AUSTIN, Texas – Farm Credit Bank of Texas (FCBT), a cooperatively owned wholesale funding bank that funds rural lending cooperatives in five states, reported growth in earnings and loan volume in the third quarter of 2017.
The bank reported $16.7 billion in total loans and $22.3 billion in total assets at Sept. 30, 2017, increases of 4.7 percent and 5.0 percent since year-end 2016. Its loan portfolio consists largely of direct notes to Farm Credit cooperatives and other financing institutions that lend to farmers, ranchers and other rural borrowers. It also participates with other lenders in loans to ag-related businesses and companies that provide essential services and infrastructure in rural communities.
Credit quality remained strong, with 99.7 percent of the bank’s overall loan portfolio considered acceptable or special mention.
Bank net income increased 19.6 percent and 9.7 percent for the three months and nine months ended Sept. 30, 2017, compared with the same periods in the prior year. The change reflects growth in the bank’s earning assets with the net interest spread remaining steady at 108 basis points for the year to date.
“Earnings continue to benefit from our highly diversified loan portfolio and the strong economy in our five-state territory,” said Larry Doyle, FCBT chief executive officer. “Loans from our affiliated cooperatives to agricultural producers once again surpassed projections in the third quarter.”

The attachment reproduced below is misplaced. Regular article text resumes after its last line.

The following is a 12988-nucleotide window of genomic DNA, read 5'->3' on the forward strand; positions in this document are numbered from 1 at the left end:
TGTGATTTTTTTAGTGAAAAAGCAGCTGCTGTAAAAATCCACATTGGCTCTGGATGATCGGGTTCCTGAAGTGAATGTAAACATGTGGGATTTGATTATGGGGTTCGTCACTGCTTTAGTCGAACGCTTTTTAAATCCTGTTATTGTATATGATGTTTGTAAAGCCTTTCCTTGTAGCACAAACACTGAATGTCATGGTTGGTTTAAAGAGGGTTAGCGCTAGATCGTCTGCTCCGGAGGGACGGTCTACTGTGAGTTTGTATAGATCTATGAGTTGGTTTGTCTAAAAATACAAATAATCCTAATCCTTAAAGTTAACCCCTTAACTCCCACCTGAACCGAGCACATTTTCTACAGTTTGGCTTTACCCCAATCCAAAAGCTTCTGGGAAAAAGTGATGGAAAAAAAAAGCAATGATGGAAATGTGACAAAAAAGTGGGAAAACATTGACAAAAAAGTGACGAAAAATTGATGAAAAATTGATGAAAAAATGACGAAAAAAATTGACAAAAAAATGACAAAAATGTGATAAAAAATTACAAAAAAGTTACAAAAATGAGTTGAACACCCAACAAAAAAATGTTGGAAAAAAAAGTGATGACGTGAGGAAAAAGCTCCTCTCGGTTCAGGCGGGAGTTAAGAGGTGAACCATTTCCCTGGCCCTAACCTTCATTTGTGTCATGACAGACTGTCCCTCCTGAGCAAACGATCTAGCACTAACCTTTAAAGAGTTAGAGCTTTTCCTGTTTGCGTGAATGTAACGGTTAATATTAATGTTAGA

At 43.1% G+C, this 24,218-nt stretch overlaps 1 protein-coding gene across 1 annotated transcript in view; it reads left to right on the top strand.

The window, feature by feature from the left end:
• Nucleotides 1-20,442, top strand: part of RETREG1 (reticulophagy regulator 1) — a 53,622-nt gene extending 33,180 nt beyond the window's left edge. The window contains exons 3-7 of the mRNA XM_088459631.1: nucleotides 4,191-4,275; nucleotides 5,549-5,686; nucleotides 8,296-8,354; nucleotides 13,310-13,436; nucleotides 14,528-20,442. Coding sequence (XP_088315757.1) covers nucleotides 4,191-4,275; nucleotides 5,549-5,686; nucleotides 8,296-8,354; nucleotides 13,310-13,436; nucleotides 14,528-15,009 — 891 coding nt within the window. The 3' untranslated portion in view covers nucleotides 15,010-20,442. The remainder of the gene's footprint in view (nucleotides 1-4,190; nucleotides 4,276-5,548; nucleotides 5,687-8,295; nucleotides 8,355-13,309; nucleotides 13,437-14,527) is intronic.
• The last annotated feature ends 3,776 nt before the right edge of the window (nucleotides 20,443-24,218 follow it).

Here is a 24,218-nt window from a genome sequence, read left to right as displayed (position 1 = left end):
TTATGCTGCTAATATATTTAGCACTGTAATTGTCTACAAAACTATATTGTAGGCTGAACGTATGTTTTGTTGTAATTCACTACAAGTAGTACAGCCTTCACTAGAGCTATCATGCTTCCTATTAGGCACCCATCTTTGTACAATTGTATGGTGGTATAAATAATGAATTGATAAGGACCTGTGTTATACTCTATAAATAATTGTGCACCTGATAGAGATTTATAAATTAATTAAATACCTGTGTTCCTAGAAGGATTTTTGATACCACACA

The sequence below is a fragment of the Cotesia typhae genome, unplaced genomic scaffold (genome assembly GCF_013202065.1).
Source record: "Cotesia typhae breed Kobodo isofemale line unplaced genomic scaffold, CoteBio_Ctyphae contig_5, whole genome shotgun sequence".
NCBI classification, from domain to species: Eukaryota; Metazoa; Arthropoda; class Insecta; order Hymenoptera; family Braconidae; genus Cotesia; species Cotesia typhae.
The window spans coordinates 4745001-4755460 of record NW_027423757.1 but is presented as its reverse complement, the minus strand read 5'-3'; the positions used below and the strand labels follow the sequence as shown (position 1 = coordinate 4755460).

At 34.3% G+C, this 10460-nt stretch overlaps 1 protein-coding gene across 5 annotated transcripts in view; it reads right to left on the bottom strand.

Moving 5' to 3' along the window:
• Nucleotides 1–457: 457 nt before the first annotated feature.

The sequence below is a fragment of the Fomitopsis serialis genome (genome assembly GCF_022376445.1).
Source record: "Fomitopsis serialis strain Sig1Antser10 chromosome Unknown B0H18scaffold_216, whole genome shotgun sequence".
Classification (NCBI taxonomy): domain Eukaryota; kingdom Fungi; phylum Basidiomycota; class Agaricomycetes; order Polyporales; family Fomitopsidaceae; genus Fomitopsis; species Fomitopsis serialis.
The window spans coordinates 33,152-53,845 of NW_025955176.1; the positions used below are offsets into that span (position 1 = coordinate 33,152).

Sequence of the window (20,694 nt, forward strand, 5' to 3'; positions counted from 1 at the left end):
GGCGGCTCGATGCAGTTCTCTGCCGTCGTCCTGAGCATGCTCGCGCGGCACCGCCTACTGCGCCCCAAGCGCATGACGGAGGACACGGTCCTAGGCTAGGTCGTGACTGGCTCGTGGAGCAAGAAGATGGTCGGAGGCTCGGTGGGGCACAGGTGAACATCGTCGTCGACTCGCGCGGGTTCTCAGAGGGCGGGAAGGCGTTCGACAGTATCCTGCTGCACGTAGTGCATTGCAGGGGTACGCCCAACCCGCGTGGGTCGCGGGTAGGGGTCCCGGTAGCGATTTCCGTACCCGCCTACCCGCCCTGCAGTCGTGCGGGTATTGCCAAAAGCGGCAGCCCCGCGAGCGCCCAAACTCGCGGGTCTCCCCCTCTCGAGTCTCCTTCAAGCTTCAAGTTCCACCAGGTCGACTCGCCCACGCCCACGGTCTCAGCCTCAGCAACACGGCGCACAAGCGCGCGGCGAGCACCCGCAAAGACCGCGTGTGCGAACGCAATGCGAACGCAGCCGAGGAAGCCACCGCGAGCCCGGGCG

Capital and liquidity exceeded regulatory requirements set by the bank’s federal regulator, the Farm Credit Administration. At Sept. 30, 2017, the bank had a permanent capital ratio of 16.53 percent, tier 1 capital ratio of 16.51 percent and shareholders’ equity of $1.7 billion. Cash and investments totaled $5.4 billion, providing 208 days of liquidity.
Together, the bank and 14 affiliated Farm Credit cooperatives across Alabama, Louisiana, Mississippi, New Mexico and Texas constitute the Texas Farm Credit District. At Sept. 30, 2017, the institutions reported a 3.6 percent increase in combined loan volume and a 4.1 percent increase in combined total assets since year-end. Credit quality remained strong, with 98.4 percent of the district loan portfolio considered acceptable or special mention in credit classification.
“It is in times like the third quarter, when borrowers in parts of our district felt the impact of Hurricane Harvey, that Farm Credit’s mission matters most,” said FCBT Board Chairman Jimmy Dodson. “Our institutions receive steady funding and are structured as borrower-owned cooperatives so that agriculture and rural communities always have access to dependable credit.”
Combined net income in the district increased 10.9 percent and 3.9 percent for the three months and nine months ended Sept. 30, 2017, compared with the same periods of the prior year, reflecting growth in loan volume, fees and other income.
The district is part of the Farm Credit System, a nationwide network of cooperatives established in 1916. Nationally, the System reported combined net income of $1.3 billion and $3.7 billion for the three months and nine months ended Sept. 30, 2017, compared with $1.3 billion and $3.6 billion for the same periods in 2016.